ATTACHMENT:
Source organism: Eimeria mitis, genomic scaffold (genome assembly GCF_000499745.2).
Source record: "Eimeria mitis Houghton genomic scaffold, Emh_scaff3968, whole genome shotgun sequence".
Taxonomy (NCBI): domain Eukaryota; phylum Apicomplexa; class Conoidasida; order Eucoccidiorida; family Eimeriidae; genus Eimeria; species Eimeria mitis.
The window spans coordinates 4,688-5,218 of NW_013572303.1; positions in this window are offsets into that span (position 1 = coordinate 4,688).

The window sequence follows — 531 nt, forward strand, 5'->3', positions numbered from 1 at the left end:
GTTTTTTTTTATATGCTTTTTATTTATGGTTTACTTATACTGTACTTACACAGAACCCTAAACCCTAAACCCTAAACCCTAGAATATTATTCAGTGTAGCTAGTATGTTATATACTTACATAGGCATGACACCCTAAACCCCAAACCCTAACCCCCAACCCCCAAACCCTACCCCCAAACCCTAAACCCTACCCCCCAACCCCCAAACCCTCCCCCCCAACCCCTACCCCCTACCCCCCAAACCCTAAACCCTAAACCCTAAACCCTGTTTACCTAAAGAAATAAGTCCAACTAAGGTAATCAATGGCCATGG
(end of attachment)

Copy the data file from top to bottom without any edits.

Source organism: Eimeria mitis, genomic scaffold (genome assembly GCF_000499745.2).
Source record: "Eimeria mitis Houghton genomic scaffold, Emh_scaff3968, whole genome shotgun sequence".
Taxonomy (NCBI): domain Eukaryota; phylum Apicomplexa; class Conoidasida; order Eucoccidiorida; family Eimeriidae; genus Eimeria; species Eimeria mitis.
The window spans coordinates 4,688-5,218 of NW_013572303.1; positions in this window are offsets into that span (position 1 = coordinate 4,688).

The window sequence follows — 531 nt, forward strand, 5'->3', positions numbered from 1 at the left end:
GTTTTTTTTTATATGCTTTTTATTTATGGTTTACTTATACTGTACTTACACAGAACCCTAAACCCTAAACCCTAAACCCTAGAATATTATTCAGTGTAGCTAGTATGTTATATACTTACATAGGCATGACACCCTAAACCCCAAACCCTAACCCCCAACCCCCAAACCCTACCCCCAAACCCTAAACCCTACCCCCCAACCCCCAAACCCTCCCCCCCAACCCCTACCCCCTACCCCCCAAACCCTAAACCCTAAACCCTAAACCCTGTTTACCTAAAGAAATAAGTCCAACTAAGGTAATCAATGGCCATGG